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Surgical Technology International 29

 

STI XXIX

$195.00

 

Surgical Technology International XXIX contains 49 peer-reviewed articles featuring the latest advances in surgical techniques and technologies.

 

October-2016- ISSN:1090-3941

 

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Gynecology

 

Transcutaneous Temperature Controlled Radiofrequency (TTCRF) for the Treatment of Menopausal Vaginal/Genitourinary Symptoms
Gustavo Leibaschoff, MD, Specialist, Gynecology and Obstetrics Department, University of Buenos Aires School of Medicine, Buenos Aires, Argentina, Pablo Gonzalez Izasa, MD, Specialist, Gynecology and Obstetrics Department, Military University of Colombia, Head Chief, Urogynecology Department, Hospital Universitario San Jorge, Pereira, Colombia, Jose Luis Cardona, MD, Specialist, Pathology Department, Universidad Tecnologica, Pereira, Colombia, John R. Miklos, MD, Specialist, Female Pelvic Medicine and Reconstructive Surgery Department, International Urogynecology Associates of Atlanta, Beverly Hills, California and, Dubai, United Arab Emirates, Professor, Obstetrics and Gynecology Department, Emory University, Atlanta, Georgia, Robert D. Moore, DO, FACOG, FPRMS, FACS, Specialist, Female Pelvic Medicine and Reconstructive Surgery, International Urogynecology Associates of Atlanta, Beverly Hills, California and Dubai,, United Arab Emirates, Professor, Obstetrics and Gynecology Department, Emory University, Atlanta, Georgia

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Abstract

Objective: The aim of this study was to evaluate the effects of non-ablative, monopolar transcutaneous temperature controlled radiofrequency (TTCRF) technology in the treatment of postmenopausal women suffering from genuine stress urinary incontinence (SUI) related to menopause and to evaluate histological changes vaginally associated with the treatment.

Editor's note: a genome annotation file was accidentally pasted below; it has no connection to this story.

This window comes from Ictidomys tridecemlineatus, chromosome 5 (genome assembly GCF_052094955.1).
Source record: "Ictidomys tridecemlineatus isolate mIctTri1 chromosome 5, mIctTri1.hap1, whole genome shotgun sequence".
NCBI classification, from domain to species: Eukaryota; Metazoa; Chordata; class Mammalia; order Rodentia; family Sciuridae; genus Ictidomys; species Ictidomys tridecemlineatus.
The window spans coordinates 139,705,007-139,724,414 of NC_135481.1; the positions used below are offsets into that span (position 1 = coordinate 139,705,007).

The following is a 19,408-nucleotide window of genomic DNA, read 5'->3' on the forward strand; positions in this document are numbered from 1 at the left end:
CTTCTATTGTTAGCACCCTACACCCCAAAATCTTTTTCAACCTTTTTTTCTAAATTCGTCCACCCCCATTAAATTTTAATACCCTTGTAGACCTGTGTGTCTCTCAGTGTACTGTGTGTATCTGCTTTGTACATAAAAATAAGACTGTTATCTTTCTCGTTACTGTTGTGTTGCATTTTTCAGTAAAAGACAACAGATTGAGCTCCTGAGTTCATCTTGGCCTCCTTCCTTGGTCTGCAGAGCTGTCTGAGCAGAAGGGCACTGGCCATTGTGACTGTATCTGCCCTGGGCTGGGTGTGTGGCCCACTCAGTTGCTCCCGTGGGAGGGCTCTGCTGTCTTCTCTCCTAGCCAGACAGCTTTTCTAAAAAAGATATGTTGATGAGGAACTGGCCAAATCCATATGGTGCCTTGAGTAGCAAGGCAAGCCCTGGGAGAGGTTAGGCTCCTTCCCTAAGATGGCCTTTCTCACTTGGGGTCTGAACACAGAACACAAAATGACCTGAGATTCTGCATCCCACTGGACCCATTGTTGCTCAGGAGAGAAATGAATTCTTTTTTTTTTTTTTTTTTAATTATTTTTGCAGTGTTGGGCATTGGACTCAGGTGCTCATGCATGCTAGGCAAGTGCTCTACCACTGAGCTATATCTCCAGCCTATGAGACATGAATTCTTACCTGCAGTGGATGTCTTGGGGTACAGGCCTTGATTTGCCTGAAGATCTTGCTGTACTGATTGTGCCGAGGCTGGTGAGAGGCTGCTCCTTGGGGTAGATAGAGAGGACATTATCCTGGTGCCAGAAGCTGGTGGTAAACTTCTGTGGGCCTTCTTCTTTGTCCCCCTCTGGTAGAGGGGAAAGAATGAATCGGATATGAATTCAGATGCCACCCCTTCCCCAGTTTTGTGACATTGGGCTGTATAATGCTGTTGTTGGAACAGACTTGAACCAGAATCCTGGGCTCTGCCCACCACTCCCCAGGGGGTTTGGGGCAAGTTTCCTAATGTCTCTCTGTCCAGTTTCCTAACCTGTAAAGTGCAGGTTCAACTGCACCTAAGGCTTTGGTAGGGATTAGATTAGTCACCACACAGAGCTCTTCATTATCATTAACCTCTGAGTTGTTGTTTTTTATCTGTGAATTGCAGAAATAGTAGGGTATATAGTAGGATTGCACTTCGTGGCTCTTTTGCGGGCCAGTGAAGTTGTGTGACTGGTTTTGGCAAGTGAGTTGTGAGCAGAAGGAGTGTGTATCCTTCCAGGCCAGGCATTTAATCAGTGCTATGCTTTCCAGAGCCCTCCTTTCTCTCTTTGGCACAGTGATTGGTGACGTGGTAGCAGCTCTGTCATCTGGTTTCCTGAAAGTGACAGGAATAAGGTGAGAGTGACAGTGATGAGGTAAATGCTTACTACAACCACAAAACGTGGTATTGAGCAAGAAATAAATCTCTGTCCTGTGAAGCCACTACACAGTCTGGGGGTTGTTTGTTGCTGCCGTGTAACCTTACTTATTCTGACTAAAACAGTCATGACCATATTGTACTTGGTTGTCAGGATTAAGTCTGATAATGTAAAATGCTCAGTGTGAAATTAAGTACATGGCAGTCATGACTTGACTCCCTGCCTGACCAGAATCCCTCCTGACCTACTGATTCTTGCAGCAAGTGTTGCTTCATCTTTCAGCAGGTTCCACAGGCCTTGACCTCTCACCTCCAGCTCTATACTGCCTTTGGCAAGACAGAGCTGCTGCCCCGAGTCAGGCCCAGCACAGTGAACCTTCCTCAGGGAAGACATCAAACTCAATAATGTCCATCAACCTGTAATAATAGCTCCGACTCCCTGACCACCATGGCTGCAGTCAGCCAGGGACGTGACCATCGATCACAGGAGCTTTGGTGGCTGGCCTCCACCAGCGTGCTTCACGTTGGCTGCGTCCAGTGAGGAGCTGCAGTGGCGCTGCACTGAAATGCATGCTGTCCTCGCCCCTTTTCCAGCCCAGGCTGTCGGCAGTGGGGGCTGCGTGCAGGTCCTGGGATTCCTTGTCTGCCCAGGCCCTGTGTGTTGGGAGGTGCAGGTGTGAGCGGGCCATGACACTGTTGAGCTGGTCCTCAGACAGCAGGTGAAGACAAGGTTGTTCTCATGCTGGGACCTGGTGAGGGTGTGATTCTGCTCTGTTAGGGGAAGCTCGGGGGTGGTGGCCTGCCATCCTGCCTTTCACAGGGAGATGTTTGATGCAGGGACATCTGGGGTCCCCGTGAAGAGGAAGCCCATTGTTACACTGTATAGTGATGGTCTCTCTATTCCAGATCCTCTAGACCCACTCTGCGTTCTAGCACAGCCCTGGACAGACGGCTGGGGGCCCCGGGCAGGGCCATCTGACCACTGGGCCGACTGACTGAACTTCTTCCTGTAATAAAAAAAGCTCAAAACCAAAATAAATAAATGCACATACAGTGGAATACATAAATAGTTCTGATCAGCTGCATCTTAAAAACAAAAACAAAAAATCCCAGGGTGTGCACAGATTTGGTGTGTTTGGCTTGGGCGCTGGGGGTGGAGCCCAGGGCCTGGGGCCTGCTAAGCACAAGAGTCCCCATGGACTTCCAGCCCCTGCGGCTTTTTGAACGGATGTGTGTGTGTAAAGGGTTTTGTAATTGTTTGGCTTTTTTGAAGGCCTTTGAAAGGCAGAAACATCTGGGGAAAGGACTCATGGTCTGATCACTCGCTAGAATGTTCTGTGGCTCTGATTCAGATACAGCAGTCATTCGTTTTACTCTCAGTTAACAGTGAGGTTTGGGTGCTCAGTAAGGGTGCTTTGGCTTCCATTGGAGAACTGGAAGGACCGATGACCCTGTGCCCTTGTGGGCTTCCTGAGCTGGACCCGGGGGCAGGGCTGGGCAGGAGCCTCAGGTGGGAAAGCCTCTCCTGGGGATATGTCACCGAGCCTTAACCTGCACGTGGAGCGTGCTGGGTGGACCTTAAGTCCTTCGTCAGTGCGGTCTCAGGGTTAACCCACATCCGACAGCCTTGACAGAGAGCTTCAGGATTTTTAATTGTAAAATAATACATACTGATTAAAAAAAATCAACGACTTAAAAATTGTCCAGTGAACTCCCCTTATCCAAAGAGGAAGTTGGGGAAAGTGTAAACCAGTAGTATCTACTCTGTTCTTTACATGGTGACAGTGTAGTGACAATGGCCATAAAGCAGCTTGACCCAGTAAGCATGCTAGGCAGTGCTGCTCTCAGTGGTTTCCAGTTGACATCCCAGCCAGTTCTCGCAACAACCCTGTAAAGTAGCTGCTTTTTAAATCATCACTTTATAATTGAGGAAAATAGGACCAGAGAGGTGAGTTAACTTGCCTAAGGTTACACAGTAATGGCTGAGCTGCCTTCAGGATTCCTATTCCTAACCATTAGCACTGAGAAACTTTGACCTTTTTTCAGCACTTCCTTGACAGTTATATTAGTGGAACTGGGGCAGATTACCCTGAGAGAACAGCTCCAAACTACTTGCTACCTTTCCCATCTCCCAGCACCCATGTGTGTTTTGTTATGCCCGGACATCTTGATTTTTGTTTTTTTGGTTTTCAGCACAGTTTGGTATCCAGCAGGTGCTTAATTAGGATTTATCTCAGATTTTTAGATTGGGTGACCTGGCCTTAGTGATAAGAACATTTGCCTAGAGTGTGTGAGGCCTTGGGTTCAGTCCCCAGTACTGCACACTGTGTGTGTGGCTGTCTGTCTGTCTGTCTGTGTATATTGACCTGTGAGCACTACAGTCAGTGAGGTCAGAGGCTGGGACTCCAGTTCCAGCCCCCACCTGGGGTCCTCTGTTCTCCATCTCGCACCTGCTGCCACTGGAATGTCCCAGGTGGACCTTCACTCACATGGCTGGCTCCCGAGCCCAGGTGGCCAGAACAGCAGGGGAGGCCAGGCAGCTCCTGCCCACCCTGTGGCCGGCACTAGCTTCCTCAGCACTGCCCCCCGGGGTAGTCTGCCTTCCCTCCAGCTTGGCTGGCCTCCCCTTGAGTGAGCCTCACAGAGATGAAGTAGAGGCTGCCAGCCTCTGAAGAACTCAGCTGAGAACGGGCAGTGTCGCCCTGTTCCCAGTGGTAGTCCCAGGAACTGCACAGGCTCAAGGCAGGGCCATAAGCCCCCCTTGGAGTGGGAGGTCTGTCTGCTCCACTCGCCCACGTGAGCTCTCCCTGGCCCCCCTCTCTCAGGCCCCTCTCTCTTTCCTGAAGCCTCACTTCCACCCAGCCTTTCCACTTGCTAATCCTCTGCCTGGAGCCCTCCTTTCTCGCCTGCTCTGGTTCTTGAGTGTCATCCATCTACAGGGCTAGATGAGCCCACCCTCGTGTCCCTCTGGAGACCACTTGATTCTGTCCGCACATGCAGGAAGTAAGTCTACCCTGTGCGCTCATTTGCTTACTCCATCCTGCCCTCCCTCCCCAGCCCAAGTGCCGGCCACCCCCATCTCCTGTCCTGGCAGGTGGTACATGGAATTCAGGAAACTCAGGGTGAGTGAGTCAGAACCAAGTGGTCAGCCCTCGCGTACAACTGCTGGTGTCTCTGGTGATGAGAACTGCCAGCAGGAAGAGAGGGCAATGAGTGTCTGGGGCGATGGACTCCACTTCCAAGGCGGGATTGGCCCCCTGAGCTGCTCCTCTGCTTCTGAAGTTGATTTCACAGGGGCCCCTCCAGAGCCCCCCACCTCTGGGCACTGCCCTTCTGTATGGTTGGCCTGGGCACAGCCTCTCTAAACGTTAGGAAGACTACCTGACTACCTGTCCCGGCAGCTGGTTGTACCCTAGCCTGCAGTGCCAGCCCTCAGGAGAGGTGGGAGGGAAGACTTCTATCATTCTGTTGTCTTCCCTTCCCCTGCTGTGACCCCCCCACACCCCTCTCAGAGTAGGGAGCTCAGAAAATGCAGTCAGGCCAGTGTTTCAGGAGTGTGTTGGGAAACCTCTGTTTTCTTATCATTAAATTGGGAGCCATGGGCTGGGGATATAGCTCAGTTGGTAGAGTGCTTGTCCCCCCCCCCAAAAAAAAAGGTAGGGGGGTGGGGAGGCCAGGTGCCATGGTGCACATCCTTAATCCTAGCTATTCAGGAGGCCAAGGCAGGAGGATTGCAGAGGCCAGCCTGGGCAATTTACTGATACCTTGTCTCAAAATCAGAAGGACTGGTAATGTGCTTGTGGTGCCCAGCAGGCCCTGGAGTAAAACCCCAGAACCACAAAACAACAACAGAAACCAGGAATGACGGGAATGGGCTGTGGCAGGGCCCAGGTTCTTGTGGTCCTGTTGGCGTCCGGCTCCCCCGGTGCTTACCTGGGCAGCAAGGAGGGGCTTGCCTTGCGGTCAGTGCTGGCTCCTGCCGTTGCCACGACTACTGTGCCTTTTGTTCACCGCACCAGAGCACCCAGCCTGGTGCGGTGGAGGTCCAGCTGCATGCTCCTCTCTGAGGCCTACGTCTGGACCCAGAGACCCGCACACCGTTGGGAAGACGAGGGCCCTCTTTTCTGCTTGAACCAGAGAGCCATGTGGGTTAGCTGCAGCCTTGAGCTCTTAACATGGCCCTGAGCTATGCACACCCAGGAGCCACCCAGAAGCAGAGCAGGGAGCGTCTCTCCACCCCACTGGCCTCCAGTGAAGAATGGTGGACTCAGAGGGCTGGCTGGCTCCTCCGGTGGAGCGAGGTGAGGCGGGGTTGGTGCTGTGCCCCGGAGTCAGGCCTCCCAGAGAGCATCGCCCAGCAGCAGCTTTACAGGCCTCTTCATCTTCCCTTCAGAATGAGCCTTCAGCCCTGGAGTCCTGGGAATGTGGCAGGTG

Materials and Methods: Subjective and objective symptoms of SUI were assessed in study subjects before and after TTCRF, (1 treatment every 30 days, for 3 months; n=10) and compared with the effects of a placebo treatment on a control group of demographically similar women (n =10). SUI was subjectively evaluated with subjective Urogenital Distress Inventory (UDI-6) and with the International Consultation on Incontinence Questionnaire-Urinary Incontinence Short Form (ICIQ-UI SF) before and after TTCRF treatments and objectively with cough stress test. Vaginal health was evaluated with the Vaginal Health Index (VHI) score and visual analogue score (VAS) for dyspareunia and dryness. Punch biopsies were obtained at the urethra-vesical junction in the anterior compartment, before and at the end of the treatment protocol. Basic and histochemical staining methods were used.
Results: In subjects suffering SUI, TTCRF treatment was associated with a significant (p< 0.01) improvement of ICIQ-SF and UDI-6 scores. Seven of 10 patients (70%) had a negative cough stress test after the treatment protocol. Improvements were maintained up to the 12th week of follow-up. The results were supported by the positive histologic changes seen vaginally in women suffering from postmenopausal vaginal atrophy. TTCRF was well tolerated with no complications reported in study patients.
Conclusion: TTCRF treatment in postmenopausal women suffering from SUI showed significant improvement in both objective and subjective symptoms. Vaginal health scores also improved as did VAS for dryness and dyspareunia. We feel these improvements were related to histological changes related to improvement in vaginal atrophy that were not observed in placebo patients.

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Post-Ablation Endometrial Carcinoma (PAEC) Following Radiofrequency Endometrial Ablation: A Case Report and Its Implications for Management of Endometrial Ablation Failures